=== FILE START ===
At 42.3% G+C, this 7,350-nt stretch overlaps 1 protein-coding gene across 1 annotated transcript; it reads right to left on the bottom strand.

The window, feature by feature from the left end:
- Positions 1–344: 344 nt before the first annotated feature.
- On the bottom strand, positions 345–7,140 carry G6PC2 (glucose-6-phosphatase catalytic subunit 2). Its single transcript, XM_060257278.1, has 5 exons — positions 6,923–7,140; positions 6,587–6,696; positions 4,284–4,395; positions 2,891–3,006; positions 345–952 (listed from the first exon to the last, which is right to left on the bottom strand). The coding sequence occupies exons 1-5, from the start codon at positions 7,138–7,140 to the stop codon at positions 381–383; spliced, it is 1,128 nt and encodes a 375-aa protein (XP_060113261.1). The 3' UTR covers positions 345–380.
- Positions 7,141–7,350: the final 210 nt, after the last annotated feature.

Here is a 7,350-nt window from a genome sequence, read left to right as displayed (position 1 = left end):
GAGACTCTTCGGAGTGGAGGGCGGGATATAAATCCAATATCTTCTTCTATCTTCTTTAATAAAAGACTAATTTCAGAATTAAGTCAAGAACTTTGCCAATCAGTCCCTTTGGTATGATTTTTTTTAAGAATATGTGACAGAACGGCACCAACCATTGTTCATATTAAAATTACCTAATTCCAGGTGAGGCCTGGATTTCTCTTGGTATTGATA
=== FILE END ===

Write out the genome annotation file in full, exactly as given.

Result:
At 42.3% G+C, this 7,350-nt stretch overlaps 1 protein-coding gene across 1 annotated transcript; it reads right to left on the bottom strand.

The window, feature by feature from the left end:
- Positions 1–344: 344 nt before the first annotated feature.
- On the bottom strand, positions 345–7,140 carry G6PC2 (glucose-6-phosphatase catalytic subunit 2). Its single transcript, XM_060257278.1, has 5 exons — positions 6,923–7,140; positions 6,587–6,696; positions 4,284–4,395; positions 2,891–3,006; positions 345–952 (listed from the first exon to the last, which is right to left on the bottom strand). The coding sequence occupies exons 1-5, from the start codon at positions 7,138–7,140 to the stop codon at positions 381–383; spliced, it is 1,128 nt and encodes a 375-aa protein (XP_060113261.1). The 3' UTR covers positions 345–380.
- Positions 7,141–7,350: the final 210 nt, after the last annotated feature.

Here is a 7,350-nt window from a genome sequence, read left to right as displayed (position 1 = left end):
GAGACTCTTCGGAGTGGAGGGCGGGATATAAATCCAATATCTTCTTCTATCTTCTTTAATAAAAGACTAATTTCAGAATTAAGTCAAGAACTTTGCCAATCAGTCCCTTTGGTATGATTTTTTTTAAGAATATGTGACAGAACGGCACCAACCATTGTTCATATTAAAATTACCTAATTCCAGGTGAGGCCTGGATTTCTCTTGGTATTGATA